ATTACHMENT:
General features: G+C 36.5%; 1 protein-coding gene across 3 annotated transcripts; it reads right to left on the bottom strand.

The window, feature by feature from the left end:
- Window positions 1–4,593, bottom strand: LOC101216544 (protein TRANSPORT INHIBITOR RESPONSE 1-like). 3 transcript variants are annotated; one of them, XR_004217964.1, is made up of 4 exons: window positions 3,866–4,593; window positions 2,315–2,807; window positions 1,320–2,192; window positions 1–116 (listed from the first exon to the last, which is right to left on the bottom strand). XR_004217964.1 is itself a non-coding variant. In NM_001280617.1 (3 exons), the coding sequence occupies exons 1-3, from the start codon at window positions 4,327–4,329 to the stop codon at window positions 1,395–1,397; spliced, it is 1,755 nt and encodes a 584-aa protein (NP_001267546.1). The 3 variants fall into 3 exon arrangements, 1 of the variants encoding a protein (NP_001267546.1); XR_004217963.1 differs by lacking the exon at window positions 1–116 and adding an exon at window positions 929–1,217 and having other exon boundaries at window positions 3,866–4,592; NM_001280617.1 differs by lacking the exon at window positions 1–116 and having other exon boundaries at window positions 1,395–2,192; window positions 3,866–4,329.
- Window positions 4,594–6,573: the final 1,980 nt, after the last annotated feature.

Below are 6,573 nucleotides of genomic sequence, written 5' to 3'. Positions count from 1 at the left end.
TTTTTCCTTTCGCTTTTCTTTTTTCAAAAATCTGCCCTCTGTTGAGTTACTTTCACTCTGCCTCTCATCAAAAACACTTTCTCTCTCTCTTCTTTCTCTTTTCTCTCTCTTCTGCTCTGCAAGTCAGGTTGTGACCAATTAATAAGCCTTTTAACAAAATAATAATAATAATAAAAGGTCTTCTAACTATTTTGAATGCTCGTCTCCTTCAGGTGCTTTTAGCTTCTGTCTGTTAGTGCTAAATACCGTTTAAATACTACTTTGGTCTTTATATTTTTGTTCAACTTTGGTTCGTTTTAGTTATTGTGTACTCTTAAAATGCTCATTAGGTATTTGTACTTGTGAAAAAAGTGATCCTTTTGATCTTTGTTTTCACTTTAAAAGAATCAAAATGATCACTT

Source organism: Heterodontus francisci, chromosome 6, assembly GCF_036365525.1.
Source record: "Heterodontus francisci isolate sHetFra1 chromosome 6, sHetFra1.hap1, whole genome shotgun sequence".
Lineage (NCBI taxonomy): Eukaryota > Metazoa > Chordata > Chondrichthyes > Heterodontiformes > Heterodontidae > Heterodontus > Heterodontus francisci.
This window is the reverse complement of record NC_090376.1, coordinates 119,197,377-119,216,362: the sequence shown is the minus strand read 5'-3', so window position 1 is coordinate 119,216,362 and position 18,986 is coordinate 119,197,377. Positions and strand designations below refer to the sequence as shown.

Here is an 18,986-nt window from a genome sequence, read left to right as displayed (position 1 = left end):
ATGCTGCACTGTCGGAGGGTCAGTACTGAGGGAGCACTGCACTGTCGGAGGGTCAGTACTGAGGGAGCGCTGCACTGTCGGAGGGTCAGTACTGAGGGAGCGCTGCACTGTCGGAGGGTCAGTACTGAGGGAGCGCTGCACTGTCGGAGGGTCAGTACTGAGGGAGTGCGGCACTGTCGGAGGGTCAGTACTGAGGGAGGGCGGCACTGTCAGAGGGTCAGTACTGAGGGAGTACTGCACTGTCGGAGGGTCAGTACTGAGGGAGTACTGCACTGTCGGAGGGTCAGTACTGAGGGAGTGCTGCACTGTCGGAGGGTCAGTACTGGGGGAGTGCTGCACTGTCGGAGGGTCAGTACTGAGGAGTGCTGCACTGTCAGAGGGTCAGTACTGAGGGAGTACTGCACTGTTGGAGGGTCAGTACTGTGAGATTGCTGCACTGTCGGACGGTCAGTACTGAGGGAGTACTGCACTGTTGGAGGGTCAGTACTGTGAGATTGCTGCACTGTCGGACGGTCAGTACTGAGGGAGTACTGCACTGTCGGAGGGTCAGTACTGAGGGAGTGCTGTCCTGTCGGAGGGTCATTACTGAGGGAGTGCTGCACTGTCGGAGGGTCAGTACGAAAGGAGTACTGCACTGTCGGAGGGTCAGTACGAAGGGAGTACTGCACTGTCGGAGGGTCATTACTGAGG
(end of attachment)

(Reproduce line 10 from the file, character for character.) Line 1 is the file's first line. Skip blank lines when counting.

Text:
This window is the reverse complement of record NC_090376.1, coordinates 119,197,377-119,216,362: the sequence shown is the minus strand read 5'-3', so window position 1 is coordinate 119,216,362 and position 18,986 is coordinate 119,197,377. Positions and strand designations below refer to the sequence as shown.